18 May, 2009

Samsung puts its money on LED

REVIEW SAMSUNG B7000 Full-HD LED TV

090515-SamsungB7000 Enjoy higher contrast and enhanced efficiency on this media-friendly television set

Hedirman Supian, hedirman@mediacorp.com.sg

FLAT-PANEL television sets are becoming a commodity, no thanks to sliding prices. But how can manufacturers differentiate their products to lure the picky consumer? Well, electronics giant Samsung has gone the extra mile this time with its new series of LED-based full high-definition television sets.

Divided into three lines (the 8000, 7000 and 6000), the series employs light-emitting diodes (LEDs), instead of conventional cold cathode fluorescent lamps (CCFLs), for backlighting. LED technology makes the sets slimmer, increases the screen contrast and enhances energy efficiency.

The 40-inch model from the B7000 series appears amazingly svelte, looking thinner than the 3cm it actually measures at its thickest point. The only drawback was that it took quite a shove for some of the thicker cables to be plugged in, as the ports are positioned in such a manner that they are almost flush with the back surface.

Samsung has categorised the product’s interactive and content features under what it calls Medi@2.0, which includes Internet@TV, Content Library, USB 2.0 Movie and DLNA Wireless. Like its recent predecessor, the B7000 incorporates a range of pre-loaded content dubbed the Content Library. It includes a picture gallery, games, as well as cooking and fitness programmes.

You can download new content online and delete content you no longer need. USB 2.0 lets you hook up USB-based storage to view JPEG images, listen to MP3s, or watch movies. Its DNLA Wireless feature lets you access media on other DNLA-compatible devices, like the Sony PlayStation 3, mobile phones and computers. We loved the built-in YouTube feature because it provided a wealth of easily-accessible content. The movies on the online video-sharing site loaded fast and looked great even on the 40-inch TV.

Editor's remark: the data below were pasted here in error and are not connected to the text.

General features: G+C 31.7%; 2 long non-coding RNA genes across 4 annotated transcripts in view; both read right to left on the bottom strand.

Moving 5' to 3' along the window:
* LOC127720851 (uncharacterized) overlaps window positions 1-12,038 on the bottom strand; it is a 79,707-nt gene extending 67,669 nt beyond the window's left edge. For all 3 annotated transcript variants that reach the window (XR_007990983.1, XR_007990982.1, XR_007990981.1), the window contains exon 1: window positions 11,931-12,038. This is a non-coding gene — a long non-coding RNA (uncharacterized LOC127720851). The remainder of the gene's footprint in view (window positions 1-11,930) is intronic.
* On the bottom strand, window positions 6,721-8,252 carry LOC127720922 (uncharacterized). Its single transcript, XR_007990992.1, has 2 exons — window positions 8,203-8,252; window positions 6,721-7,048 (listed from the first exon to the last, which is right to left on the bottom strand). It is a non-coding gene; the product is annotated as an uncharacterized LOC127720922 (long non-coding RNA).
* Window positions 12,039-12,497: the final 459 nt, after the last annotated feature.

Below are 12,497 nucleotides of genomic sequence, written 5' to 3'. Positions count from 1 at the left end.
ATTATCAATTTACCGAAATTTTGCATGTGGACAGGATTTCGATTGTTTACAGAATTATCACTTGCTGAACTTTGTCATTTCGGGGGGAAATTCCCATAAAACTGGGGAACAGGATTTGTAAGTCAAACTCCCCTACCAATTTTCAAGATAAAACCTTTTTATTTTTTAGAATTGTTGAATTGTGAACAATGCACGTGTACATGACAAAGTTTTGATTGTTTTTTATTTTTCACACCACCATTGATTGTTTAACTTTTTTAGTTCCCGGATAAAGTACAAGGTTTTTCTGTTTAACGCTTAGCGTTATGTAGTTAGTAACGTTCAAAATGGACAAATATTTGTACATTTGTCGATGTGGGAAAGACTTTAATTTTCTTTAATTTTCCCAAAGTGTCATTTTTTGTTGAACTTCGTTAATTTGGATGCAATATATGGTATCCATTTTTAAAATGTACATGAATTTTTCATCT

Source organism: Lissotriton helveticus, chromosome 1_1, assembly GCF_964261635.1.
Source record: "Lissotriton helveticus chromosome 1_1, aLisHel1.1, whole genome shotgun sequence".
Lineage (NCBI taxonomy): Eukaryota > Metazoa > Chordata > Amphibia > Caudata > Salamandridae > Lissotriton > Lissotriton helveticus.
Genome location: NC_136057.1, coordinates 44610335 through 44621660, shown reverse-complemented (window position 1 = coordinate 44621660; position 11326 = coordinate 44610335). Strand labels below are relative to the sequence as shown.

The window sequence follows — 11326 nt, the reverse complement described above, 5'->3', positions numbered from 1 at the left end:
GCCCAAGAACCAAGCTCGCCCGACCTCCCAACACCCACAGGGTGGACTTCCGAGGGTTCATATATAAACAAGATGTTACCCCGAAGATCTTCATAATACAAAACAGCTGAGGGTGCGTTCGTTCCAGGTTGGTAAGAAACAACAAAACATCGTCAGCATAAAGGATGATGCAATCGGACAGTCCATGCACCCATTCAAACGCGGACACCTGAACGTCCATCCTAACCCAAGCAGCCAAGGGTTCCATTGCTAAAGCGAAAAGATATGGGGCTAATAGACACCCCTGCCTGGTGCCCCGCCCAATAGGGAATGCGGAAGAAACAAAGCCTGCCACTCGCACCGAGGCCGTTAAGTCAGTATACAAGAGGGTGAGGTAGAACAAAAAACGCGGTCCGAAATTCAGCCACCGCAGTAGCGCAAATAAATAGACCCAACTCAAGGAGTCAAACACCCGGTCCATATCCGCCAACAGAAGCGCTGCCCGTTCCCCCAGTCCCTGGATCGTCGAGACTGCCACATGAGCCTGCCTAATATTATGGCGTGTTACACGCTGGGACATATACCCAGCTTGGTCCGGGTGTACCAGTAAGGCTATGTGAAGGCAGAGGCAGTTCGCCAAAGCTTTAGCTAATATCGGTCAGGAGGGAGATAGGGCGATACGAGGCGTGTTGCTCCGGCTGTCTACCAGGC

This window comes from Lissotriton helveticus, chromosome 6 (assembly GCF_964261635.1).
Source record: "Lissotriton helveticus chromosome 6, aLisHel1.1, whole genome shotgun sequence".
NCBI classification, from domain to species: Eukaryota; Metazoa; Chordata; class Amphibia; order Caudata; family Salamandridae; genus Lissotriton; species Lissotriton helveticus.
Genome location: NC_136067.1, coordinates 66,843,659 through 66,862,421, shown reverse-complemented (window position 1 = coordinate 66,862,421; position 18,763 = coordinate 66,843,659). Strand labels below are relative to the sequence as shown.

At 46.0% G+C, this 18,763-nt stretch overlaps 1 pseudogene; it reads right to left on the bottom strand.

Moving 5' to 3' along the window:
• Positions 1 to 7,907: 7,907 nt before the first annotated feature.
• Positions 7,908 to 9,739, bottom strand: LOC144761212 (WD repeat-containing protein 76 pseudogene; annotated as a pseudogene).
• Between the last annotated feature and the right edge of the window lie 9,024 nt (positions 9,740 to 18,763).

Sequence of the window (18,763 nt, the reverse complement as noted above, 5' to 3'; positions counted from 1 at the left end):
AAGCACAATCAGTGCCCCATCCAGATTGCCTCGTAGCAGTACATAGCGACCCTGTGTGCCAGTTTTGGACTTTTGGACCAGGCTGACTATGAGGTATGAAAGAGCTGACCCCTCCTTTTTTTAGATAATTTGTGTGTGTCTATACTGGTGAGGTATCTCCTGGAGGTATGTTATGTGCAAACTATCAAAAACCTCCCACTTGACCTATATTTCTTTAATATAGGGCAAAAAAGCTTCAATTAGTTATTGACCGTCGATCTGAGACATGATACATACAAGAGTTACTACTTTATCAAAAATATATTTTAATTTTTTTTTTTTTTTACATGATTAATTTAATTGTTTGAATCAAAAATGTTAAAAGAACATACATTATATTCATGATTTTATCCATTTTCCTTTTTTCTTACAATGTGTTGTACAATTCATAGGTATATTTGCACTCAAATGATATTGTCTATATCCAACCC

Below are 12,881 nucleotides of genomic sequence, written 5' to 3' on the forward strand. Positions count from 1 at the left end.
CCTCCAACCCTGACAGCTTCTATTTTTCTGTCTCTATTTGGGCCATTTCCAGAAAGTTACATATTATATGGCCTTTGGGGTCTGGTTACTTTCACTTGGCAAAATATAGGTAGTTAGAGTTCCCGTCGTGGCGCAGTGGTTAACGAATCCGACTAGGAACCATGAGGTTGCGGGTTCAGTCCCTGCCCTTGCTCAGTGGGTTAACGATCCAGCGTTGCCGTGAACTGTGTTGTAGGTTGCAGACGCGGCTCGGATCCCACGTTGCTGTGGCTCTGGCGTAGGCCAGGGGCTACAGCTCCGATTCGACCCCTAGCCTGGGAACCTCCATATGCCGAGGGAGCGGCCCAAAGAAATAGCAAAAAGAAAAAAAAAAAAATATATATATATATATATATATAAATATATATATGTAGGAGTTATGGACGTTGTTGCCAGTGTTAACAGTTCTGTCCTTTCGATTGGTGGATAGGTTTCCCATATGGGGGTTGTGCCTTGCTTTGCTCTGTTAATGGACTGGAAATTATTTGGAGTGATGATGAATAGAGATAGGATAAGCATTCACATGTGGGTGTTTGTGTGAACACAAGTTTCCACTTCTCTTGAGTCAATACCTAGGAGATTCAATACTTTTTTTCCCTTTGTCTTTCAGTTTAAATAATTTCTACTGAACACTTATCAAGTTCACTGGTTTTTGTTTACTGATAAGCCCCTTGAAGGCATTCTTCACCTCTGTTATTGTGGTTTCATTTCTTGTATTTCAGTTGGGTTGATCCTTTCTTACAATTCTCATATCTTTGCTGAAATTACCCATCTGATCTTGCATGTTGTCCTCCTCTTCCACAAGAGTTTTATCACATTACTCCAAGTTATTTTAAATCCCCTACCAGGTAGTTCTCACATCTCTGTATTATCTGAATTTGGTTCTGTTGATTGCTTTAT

With the TV being so reliant on networking and Internet connectivity for so many of its interactive features and content, we like the fact that Samsung is bundling a free wireless USB dongle with each set.

In terms of performance, the TV offered a marked difference in contrast, allowing you to see textures and details in dark scenes. While the display brightness was way above average, we noticed some over exposure in brightly-lit conditions and had to tone down the settings. Fast-moving action scenes weren’t as smooth as expected when it came to movies at 1080p resolution. There was slight fuzziness, but it was a non-issue over time when we started playing action games at 1080p using a PlayStation 3. The TV also ran much cooler than other sets we’ve reviewed before.

Apart from the long remote that allows for total control of the B7000, you get a mini-remote that lets you adjust the volume and switch channels. This was a nice touch, but with the plethora of cable boxes and other home theatre equipment hooked up to the TV, you’ll be better off with the full-featured remote, which also has a nifty backlight that allows you to use it in the dark.

The Samsung B7000 series ($5,399) shows that there’s still much room for improvement for TVs when it comes to bundling it with content and Internet connectivity. The added YouTube feature is a first for a TV and the device’s media-friendly features certainly make it easy for you to access content without the hassle of hooking it up to a computer or media centre.

From TODAY, Tech; Friday, 15-May-2009


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